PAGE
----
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Overview of American Cancer Society Sponsored Research

  • The American Cancer Society has a world-renowned research program that uniquely supports innovative and high-impact research by beginning scientists at leading hospitals and universities nationwide.
  • Since 1946, the American Cancer Society has invested over $4.6 billion in cancer research and has been involved in most of the major cancer research breakthroughs of the 20th and 21st centuries.
  • The American Cancer Society is the largest private funder of cancer research in the United States.
  • As of October 2017, the American Cancer Society (ACS) has over $388 million invested in 730 active research grants.
  • Ninety-five percent of the American Cancer Society research budget goes directly to research, with only five percent allocated for operating costs.
  • The American Cancer Society has funded the work of 47 researchers who went on to win the Nobel Prize, the highest accolade of scientific achievement.

Research Progress is Real!
Examples of specific, life-saving advances made possible through American Cancer Society research:

Prevention:

  • Identification of the significant link between diet and cancer
  • Use of harmless viral particles in the development of cervical cancer vaccines
  • Development of the critical link between smoking and lung cancer
  • Discovery of genes for inherited breast and colon cancer

Detection:

  • Development of mammography to screen for breast cancer
  • Development of the prostate specific antigen (PSA) test for early detection of prostate cancer
  • Development of the PAP smear to detect cervical cancer

Treatment:

  • Dramatically increased the five-year survival rate for childhood leukemia to over 80%
  • Development of Gleevec which offers a new approach in treating cancer (biotherapy) by targeting a genetic defect with a drug that does not harm normal cells
  • Use of hormonal therapy to treat prostate cancer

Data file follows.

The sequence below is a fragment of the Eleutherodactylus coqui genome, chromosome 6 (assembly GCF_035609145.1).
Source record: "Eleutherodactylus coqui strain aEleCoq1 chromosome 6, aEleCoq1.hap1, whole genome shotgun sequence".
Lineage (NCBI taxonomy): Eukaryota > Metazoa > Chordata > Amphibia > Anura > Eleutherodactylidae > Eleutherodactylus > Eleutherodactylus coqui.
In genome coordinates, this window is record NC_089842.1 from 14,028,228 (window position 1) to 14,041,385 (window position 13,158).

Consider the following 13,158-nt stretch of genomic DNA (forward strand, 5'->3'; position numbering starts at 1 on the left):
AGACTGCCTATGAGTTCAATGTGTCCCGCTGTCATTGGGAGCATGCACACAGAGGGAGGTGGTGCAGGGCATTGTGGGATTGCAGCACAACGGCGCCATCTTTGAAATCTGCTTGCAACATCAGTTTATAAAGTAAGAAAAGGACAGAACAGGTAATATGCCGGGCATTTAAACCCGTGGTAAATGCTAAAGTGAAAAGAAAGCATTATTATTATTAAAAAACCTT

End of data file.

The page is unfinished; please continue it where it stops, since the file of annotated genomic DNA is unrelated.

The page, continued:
• Development of lifesaving breast cancer drugs, such as Tamoxifen and Herceptin
  • Development of 5-FU (chemotherapy) for treatment of colon cancer
  • Discovery of cancer-causing oncogenes and tumor suppressor genes
  • Use of small molecule inhibitors for treatment of chronic myeloid leukemia
  • Proof that lumpectomy plus radiation, compared to mastectomy, is effective against some breast cancers
  • Development of monoclonal antibodies to treat lymphoma (Rituxan)

Cancer research is advancing on many fronts. Here are a few key areas:

More targeted therapies: As more is learned about the molecular biology of cancer, researchers will have more targets for their new drugs. According to a new report on drugs in the research pipeline for cancer, the Pharmaceutical Research and Manufacturers of America indicates a record 861 new cancer medicines and vaccines are being tested.

Nanotechnology: New technology for producing materials that form extremely tiny particles is leading to very promising imaging tests that can more accurately show the location of tumors, as well as new ways to deliver drugs more specifically and effectively to cancer cells.

Robotic surgery: This term refers to manipulation of surgical instruments remotely by robot arms and other devices controlled by a surgeon. Robotic systems have been used for several types of cancer surgery; radical prostatectomy is among the most common uses in surgical oncology. As mechanical and computer technology improve, some researchers expect future systems will be able to remove tumors more completely and with less surgical trauma.

RNA expression profiling and proteomics: RNA expression profiling lets scientists determine relative amounts of hundreds or even thousands of RNA molecules at one time. Knowing what proteins or RNA molecules are present in cells can tell scientists a lot about how the cell is behaving. In cancer, it can help distinguish more aggressive cancers from less aggressive ones, and can often help predict which drugs the tumor is likely to respond to. The large scale study of proteins, their structures and functions  known as proteomics is an exciting area of research and early results in lung and colorectal cancer studies have been promising.

MCRF’s Proud Partner, Your American Cancer Society
The American Cancer Society combines an unyielding passion with nearly a century of experience to save lives and end suffering from cancer. As a global grassroots force of more than three million volunteers, we fight for every birthday threatened by every cancer in every community. We save lives by:

  • helping people stay well, by preventing cancer or detecting it early;
  • helping people get well by being there for them during and after a cancer diagnosis;
  • finding cures through investment in groundbreaking discovery;
  • and, fighting back by rallying lawmakers to pass laws to defeat cancer and by rallying communities worldwide to join the fight.

As the nation’s largest non-governmental investor in cancer research, we turn what we know about cancer into what we do. As a result, more than 13 million people in America who have had cancer and countless more who have avoided it will be celebrating birthdays this year. To learn more about us or to get help, call us any time, day or night, at 1-800-227-2345 or visit cancer.org.




   
    ©2013 American Cancer Society, Inc.